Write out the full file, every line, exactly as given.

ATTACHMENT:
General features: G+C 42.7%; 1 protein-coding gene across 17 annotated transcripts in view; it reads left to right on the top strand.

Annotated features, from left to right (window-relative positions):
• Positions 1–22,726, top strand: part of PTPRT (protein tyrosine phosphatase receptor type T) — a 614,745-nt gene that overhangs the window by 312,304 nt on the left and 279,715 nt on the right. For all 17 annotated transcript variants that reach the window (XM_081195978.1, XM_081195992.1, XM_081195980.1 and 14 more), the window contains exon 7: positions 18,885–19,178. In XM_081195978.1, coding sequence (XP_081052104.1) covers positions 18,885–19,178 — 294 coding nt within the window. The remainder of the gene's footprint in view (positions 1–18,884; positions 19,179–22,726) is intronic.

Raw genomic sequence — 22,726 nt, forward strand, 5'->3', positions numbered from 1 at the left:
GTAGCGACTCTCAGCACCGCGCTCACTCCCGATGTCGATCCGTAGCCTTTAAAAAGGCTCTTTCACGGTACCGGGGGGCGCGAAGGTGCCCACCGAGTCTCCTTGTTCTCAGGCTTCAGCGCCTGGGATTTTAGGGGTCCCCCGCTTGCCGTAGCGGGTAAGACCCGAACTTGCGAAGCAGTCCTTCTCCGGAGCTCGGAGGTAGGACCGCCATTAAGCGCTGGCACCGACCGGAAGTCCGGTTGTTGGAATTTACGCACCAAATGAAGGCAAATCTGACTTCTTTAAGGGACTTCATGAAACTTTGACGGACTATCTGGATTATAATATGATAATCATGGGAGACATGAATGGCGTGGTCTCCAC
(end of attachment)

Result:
General features: G+C 42.7%; 1 protein-coding gene across 17 annotated transcripts in view; it reads left to right on the top strand.

Annotated features, from left to right (window-relative positions):
• Positions 1–22,726, top strand: part of PTPRT (protein tyrosine phosphatase receptor type T) — a 614,745-nt gene that overhangs the window by 312,304 nt on the left and 279,715 nt on the right. For all 17 annotated transcript variants that reach the window (XM_081195978.1, XM_081195992.1, XM_081195980.1 and 14 more), the window contains exon 7: positions 18,885–19,178. In XM_081195978.1, coding sequence (XP_081052104.1) covers positions 18,885–19,178 — 294 coding nt within the window. The remainder of the gene's footprint in view (positions 1–18,884; positions 19,179–22,726) is intronic.

Raw genomic sequence — 22,726 nt, forward strand, 5'->3', positions numbered from 1 at the left:
GTAGCGACTCTCAGCACCGCGCTCACTCCCGATGTCGATCCGTAGCCTTTAAAAAGGCTCTTTCACGGTACCGGGGGGCGCGAAGGTGCCCACCGAGTCTCCTTGTTCTCAGGCTTCAGCGCCTGGGATTTTAGGGGTCCCCCGCTTGCCGTAGCGGGTAAGACCCGAACTTGCGAAGCAGTCCTTCTCCGGAGCTCGGAGGTAGGACCGCCATTAAGCGCTGGCACCGACCGGAAGTCCGGTTGTTGGAATTTACGCACCAAATGAAGGCAAATCTGACTTCTTTAAGGGACTTCATGAAACTTTGACGGACTATCTGGATTATAATATGATAATCATGGGAGACATGAATGGCGTGGTCTCCAC